Navigating Change: Scotland's Section 6 Update

Navigating Change: Scotland's Section 6 Update

Section 6 of the Scottish Building Standards Technical Handbooks is set to be updated from April 2024. The change is being named ‘The New Build Heat Standard’ (NBHS) and will affect the type of heating system that new build homes and buildings will be allowed to use. Any project where a building warrant is submitted from 1st April 2024 will be subject to the new regulations. So what does this mean for us, and what does it mean for you?

Heating Scotland’s homes and buildings is one of the biggest contributors of Scotland’s carbon emissions, with around 22%* of greenhouse gas emissions coming from our homes and workplaces, and the equivalent of 73.9% of Scotland’s total greenhouse gas emissions are associated with energy (i.e. the electricity, heat, transport and industry sectors)** The NBHS will help ensure new buildings will not contribute to emissions. Meaning people who buy new homes will know its future-proofed against the need to switch heating systems in the future. 

NBHS and Emission-Free New Buildings

NBHS is part of the Scottish Government’s wider Heat in Buildings Strategy, which aims for zero emissions buildings by 2045

The use of direct emission (or polluting) heating systems such as gas/oil boilers and biofuels will be banned, and alternative systems such as heat pumps and heat networks will be required instead. However, it is important to note the Build Heat Standard (NBHS) will not apply to emergency heating systems, or systems solely for frost protection. At Wallace Whittle we see this as a step in the right direction in terms of sustainability and a positive step forward industry wide. 

Neilston Learning Campus does not use any on-site fossil fuels and is 100% electric.

Transition to Sustainable Alternatives 

The Future Homes Building Standard has been created with the aim of decarbonising new residential buildings through enhancements in heating and hot water systems. This goal can be achieved by replacing current technologies with low-carbon alternatives.

Notably, the replacement of outdated and less efficient counterparts with high-quality building fabric and the adoption of low-carbon heating via heat pumps. The implementation of these changes, combined with supplementary regulations addressing existing homes, is expected to play a significant role in reducing the UK’s carbon emissions, contributing to the achievement of our 2050 net zero target.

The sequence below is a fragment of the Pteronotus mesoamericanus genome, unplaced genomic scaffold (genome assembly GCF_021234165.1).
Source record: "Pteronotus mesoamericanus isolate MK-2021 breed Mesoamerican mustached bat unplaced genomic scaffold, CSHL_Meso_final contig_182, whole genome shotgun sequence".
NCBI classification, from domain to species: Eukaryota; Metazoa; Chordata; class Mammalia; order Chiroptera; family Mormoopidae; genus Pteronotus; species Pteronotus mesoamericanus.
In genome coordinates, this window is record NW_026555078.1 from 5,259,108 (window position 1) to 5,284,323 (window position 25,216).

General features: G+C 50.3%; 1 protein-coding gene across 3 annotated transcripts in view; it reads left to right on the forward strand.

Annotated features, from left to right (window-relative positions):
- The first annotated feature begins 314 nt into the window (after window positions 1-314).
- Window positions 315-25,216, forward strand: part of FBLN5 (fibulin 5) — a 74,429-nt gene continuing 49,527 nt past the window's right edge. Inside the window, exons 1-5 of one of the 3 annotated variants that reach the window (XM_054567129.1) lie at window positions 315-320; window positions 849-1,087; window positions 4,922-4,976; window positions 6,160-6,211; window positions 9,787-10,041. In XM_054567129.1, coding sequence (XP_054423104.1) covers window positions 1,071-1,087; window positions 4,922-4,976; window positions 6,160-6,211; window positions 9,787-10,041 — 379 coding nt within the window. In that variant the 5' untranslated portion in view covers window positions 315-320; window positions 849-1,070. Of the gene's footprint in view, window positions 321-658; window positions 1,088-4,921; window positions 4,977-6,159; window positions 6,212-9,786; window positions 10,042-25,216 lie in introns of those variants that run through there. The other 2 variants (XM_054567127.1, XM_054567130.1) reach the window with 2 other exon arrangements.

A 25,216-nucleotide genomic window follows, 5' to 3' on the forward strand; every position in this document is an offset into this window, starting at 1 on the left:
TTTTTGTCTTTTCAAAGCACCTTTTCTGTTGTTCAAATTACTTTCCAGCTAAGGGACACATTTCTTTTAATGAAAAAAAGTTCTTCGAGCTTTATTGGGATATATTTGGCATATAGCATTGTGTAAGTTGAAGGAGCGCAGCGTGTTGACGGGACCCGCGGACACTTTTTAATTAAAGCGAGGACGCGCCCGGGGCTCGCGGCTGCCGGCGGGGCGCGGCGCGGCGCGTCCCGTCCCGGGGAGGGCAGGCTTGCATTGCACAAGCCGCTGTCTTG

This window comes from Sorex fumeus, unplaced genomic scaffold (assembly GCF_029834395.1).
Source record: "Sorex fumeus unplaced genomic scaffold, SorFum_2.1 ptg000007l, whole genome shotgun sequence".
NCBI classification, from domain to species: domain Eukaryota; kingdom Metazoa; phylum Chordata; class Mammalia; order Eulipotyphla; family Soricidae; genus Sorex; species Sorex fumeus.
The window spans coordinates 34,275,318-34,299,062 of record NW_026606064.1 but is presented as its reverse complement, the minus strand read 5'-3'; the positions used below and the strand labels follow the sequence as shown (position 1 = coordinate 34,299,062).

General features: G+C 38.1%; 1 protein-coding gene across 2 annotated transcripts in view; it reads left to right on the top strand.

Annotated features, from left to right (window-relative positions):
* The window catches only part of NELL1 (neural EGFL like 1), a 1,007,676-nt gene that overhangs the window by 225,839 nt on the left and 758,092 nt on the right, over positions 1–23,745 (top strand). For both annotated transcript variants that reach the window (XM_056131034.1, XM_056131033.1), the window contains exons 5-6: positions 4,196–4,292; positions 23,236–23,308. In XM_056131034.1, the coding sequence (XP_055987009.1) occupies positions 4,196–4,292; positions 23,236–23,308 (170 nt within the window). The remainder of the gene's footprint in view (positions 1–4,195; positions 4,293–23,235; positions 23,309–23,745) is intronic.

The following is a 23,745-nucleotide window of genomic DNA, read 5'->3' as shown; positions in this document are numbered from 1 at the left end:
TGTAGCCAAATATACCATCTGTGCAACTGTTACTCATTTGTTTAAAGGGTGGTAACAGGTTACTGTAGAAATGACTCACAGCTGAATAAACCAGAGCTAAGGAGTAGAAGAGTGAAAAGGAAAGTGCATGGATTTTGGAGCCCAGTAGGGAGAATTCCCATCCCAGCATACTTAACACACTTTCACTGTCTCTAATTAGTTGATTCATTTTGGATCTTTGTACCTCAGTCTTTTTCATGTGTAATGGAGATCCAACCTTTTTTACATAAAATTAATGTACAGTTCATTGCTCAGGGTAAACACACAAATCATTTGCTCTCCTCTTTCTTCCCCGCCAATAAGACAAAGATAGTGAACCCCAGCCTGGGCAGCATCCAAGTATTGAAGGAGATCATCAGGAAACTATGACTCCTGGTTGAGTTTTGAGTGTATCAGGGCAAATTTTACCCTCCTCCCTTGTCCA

Maybole Community Campus does not use any on-site fossil fuels and is 100% electric,  with all-electric heating, hot water and heat recovery.

Wallace Whittle's Perspective

The landscape of sustainability is constantly evolving, and we see each challenge as an opportunity for growth and innovation. At Wallace Whittle we are used to navigating the complexities of change, but we take pride in actively shaping a future where our commitment to sustainability is not just a professional obligation but a shared ethos that drives positive impact. 

Sustainability is central to everything we do. We have been strongly advocating for these measures for years and we are delighted that the rest of the industry is moving in the right direction. We will continue to work with our clients to deliver the exemplary quality of service they have come to expect from us. We have a proven track record of delivering buildings which are best in class with respect to energy performance. Creating sustainable environments is crucial to our approach as a business. We know that we can only fulfill our purpose as designers if we can deliver sustainable and environmentally conscious buildings that support the wellbeing of all its occupants.  

At Wallace Whittle, we’re prepared for the New Build Heat Standard to come in in April in Scotland – We’d love to bring our expertise to your next project, get in touch with our Sustainability team today by emailing [email protected] or head to our LinkedIn to find out more about what we do. 


* Greenhouse Gas Emissions (2023) Scottish Energy Statistics Hub. Available at: (Accessed: 16 February 2024).

** Office for National Statistics. (2022) Climate change insights, families and households, UK: August 2022, Climate change insights, families and households, UK – Office for National Statistics. Available